Pedersen duly noted how years of conflict have left the country’s health care system degraded or destroyed, with health professionals, medical equipment and supplies all desperately lacking. Pedersen drew attention to a directive in the de-escalation agreement concerning the Idlib region that “the targeting of civilians and civilian infrastructure cannot be justified under any pretext,” presumably referring here to the nefarious catch-all ruse of counterterrorism though probably hindered diplomatically from making such a direct charge. Interestingly, the envoy also spoke of the call made by the secretary-general for the waiving of sanctions that may countervail capacities to counteract the pandemic and even spoke of engagement with China and Cuba in order to procure direct assistance for Syria. “A complete shift in mindset was needed,” noted the envoy, in order to curtail the enormous threat to Syrians across the country – one envisioned to breed a “new consciousness and a new determination.” It is dubious as to whether such a new consciousness emerges without effective deterrence and intervention against the regime and any other actors who are fundamentally uninterested in justice and democratic reconciliation.

    Interestingly, the special envoy offered his assistance to all parties to the dispute, saying, “The government, the opposition, all relevant players on the ground and key countries with influence that can support a scaling-up of action and ensure that the cease-fire holds.” Questions have emerged as to just how far the regime is willing to facilitate the transfer of medical aid and equipment to opposition-held areas. In December 2019, Russia and China vetoed a U.N. resolution that meant cross-border humanitarian aid into the country from Turkey and Iraq were no longer “authorized” to be used.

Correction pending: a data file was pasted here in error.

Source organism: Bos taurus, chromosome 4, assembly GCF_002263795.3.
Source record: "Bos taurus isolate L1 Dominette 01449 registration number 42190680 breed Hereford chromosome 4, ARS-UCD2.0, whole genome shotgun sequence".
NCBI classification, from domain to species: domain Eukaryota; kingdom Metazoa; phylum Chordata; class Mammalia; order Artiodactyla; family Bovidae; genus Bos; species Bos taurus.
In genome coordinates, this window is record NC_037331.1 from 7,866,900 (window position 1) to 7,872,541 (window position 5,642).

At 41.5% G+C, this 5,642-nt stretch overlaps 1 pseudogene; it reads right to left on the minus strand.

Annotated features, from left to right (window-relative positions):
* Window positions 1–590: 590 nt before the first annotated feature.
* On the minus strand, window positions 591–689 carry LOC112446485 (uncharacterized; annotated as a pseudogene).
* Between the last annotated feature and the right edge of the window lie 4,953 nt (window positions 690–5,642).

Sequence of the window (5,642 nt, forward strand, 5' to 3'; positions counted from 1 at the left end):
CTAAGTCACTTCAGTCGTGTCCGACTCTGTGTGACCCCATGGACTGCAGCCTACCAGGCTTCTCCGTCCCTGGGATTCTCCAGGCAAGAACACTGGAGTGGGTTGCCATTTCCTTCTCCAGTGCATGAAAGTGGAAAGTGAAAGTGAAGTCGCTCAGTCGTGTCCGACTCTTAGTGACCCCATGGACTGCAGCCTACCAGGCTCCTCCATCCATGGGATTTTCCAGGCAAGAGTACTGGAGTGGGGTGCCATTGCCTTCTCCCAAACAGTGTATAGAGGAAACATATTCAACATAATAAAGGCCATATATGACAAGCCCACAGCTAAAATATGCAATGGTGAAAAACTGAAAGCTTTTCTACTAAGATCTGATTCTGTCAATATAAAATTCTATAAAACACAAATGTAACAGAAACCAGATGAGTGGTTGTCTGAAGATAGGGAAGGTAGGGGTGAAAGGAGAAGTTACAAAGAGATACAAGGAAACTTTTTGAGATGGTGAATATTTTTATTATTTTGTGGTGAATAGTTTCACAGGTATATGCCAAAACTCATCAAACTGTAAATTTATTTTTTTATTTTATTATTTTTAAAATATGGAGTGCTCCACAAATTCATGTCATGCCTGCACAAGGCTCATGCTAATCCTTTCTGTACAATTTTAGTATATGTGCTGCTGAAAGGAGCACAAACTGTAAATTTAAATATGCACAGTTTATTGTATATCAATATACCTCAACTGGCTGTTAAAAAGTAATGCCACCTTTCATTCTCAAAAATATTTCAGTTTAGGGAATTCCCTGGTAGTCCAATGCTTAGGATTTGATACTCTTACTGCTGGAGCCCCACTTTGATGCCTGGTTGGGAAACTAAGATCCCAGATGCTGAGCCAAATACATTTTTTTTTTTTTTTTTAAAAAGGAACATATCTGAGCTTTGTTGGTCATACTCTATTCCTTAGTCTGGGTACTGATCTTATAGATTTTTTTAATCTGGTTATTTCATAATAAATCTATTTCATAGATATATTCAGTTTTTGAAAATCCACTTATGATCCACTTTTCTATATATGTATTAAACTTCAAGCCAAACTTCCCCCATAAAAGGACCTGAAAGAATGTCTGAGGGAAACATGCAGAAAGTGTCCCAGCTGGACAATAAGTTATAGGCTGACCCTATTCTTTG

The deliberate targeting of health care facilities seems inexplicable at first sight, an egregious transgression in an already catastrophic civil war squarely in the realm of a war crime, of which no good can possibly come. Such madness, however, must still be guided by some method, the elucidation of which may bring the observer closer to just how malevolent the regime has been over the years.

    One major reason that has emerged is that the regime has sought the de-population of opposition-held areas, as it is not really interested in any form of reconciliation but simply the termination of any and all opponents to its rule. Such a rationale makes all the more sense when considering the sheer scale of the devastation wrought upon millions of Syrians by the regime, considered alongside the nature of the regime itself – a totalitarian rule facilitated by an entrenched network of sectarian, familial and military-bureaucratic structures.

    Syrian refugees’ access to health care within Turkey is now also a pertinent issue. Turkey had already provided free health care to all registered refugees before the pandemic broke. On April 14, by presidential decree, the Turkish government extended free access to health care for Turkish citizens in need of treatment for COVID-19, regardless of social insurance coverage. Refugees around the world are in a precarious situation in the best of times, let alone amid a global pandemic. Anti-refugee and anti-immigration sentiments are, unfortunately, a feature harbored by certain sections of all societies around the world, though the extrapolation of any such views into state policy in health care is certainly not the case in Turkey at all.